With the benefit of hindsight, foresight and insight


ISSN: 1463-6689

Article publication date: 29 May 2009



Blackman, C. (2009), "With the benefit of hindsight, foresight and insight", Foresight, Vol. 11 No. 3. https://doi.org/10.1108/fs.2009.27311caa.001



Emerald Group Publishing Limited

Copyright © 2009, Emerald Group Publishing Limited

With the benefit of hindsight, foresight and insight

Article Type: Editorial From: foresight, Volume 11, Issue 3

Sadly, this issue of foresight will be my last as editor. It is over ten years since I launched this journal and the anniversary presented an opportunity for reflection. In doing so I came to the conclusion that I had taken the journal as far as I could and that it was time to hand over the reins to someone else to take it forward.

As I write this editorial, I am reminded of the Irish blessing, “May you have the hindsight to know where you’ve been, the foresight to know where you are going, and the insight to know when you have gone too far”. When I launched foresight, I certainly benefited from hindsight as a result of my time as editor of Futures. It was my firm belief that what was needed was a forward-looking, readable publication on important issues, one that was relevant to the academic, policy making and business communities. I also wanted to put into practice the editorial and publishing principles I believed in but that seemed to be disappearing, such as high quality standards, attention to detail, a responsive and flexible approach to authors and readers, a more open approach to copyright, and good value for money. I would like to think that in editing foresight over the past decade, I have been guided by those principles.

As to knowing where you are going, my inaugural editorial in the first issue of foresight set out the journal’s intentions, by declaring the importance of foresight for better decision making in business and government (Blackman, 1999). That first issue included articles on using scenarios in planning health services, the role of the military in non-war activities, radically changing patterns of time use, the impact of the internet on global business operations, and an examination of human experiences “damned” by mainstream science.

Over the next ten years the journal published significant articles from a futures perspective on a wide range of topics including sustainable development, lifelong learning, management strategy, energy policy and nuclear power, the future of work, food security and genetically modified organisms, the transition to the information society and the impact of the internet on the economy. Special issues have also been a feature, for instance on national foresight exercises, genomics and social science research, the ageing society, and European sector futures. I feel privileged to have contributed to these achievements. It goes without saying that this could not have been achieved without the efforts of the authors and the support of referees and editorial board members, to whom I owe thanks and gratitude.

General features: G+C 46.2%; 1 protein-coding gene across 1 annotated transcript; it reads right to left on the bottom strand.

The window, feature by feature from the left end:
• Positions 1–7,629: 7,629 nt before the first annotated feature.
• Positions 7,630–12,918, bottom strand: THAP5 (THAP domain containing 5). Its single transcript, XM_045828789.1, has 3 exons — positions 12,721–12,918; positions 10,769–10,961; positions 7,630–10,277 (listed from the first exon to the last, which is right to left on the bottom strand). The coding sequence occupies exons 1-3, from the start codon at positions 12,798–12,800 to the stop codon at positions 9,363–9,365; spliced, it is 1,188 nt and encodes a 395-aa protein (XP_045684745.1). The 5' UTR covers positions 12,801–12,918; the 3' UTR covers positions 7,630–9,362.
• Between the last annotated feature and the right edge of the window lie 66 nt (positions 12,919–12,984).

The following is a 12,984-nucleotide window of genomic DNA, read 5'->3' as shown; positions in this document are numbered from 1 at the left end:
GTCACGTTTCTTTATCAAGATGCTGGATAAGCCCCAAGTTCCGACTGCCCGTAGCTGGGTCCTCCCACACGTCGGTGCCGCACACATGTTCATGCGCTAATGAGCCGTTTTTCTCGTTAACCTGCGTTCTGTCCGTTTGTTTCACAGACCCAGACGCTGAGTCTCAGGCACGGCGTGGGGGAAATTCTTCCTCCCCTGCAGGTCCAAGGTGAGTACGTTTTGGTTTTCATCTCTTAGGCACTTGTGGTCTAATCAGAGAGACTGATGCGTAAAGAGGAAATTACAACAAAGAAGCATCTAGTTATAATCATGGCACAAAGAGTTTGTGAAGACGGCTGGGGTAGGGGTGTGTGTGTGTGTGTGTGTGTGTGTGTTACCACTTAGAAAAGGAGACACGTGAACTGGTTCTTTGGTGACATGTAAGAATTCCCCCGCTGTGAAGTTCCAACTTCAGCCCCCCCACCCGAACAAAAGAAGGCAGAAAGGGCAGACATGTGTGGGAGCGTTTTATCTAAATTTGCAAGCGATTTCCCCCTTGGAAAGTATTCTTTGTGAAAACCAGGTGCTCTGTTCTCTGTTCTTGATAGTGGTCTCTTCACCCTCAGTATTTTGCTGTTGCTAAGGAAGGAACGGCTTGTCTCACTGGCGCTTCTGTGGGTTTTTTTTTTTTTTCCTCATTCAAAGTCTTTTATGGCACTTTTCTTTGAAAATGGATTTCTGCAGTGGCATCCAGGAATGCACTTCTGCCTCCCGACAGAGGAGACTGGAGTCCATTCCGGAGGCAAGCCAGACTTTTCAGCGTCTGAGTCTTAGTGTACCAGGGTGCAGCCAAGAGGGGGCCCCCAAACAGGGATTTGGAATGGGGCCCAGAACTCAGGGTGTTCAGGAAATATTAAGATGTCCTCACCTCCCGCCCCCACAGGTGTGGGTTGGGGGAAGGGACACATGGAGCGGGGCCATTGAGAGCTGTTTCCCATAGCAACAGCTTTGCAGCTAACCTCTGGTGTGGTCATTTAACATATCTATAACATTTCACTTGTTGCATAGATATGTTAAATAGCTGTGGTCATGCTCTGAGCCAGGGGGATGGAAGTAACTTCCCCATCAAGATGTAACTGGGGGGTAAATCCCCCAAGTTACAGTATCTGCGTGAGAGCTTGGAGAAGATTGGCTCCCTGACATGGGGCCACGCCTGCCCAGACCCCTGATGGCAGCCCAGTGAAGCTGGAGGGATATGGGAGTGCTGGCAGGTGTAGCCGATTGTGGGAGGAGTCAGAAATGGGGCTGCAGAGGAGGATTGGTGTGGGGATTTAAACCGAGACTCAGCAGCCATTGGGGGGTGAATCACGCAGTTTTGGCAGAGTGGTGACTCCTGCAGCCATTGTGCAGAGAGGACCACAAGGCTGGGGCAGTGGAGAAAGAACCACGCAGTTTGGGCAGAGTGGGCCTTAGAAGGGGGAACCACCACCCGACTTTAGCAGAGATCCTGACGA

I am conscious of not wanting to go too far – but if I look ahead I see significant editorial and publishing challenges ahead. Many of these challenges are the consequence of the impact of the internet, particularly on the academic world and on academic publishing. The internet is transforming the traditional system of recognizing quality in academic research through peer reviewed journals. The internet brings with it the expectation that information should be freely available online and it is inevitable that eventually we will see radical reform in both the academy and in publishing. I believe that foresight can be relevant in the future and it needs the energy and creativity of a new editor to rise to this challenge. I wish them every success.

Colin Blackman


Blackman, C. (1999), “Foresight: shape the future – act today”, foresight, Vol. 1 No. 1

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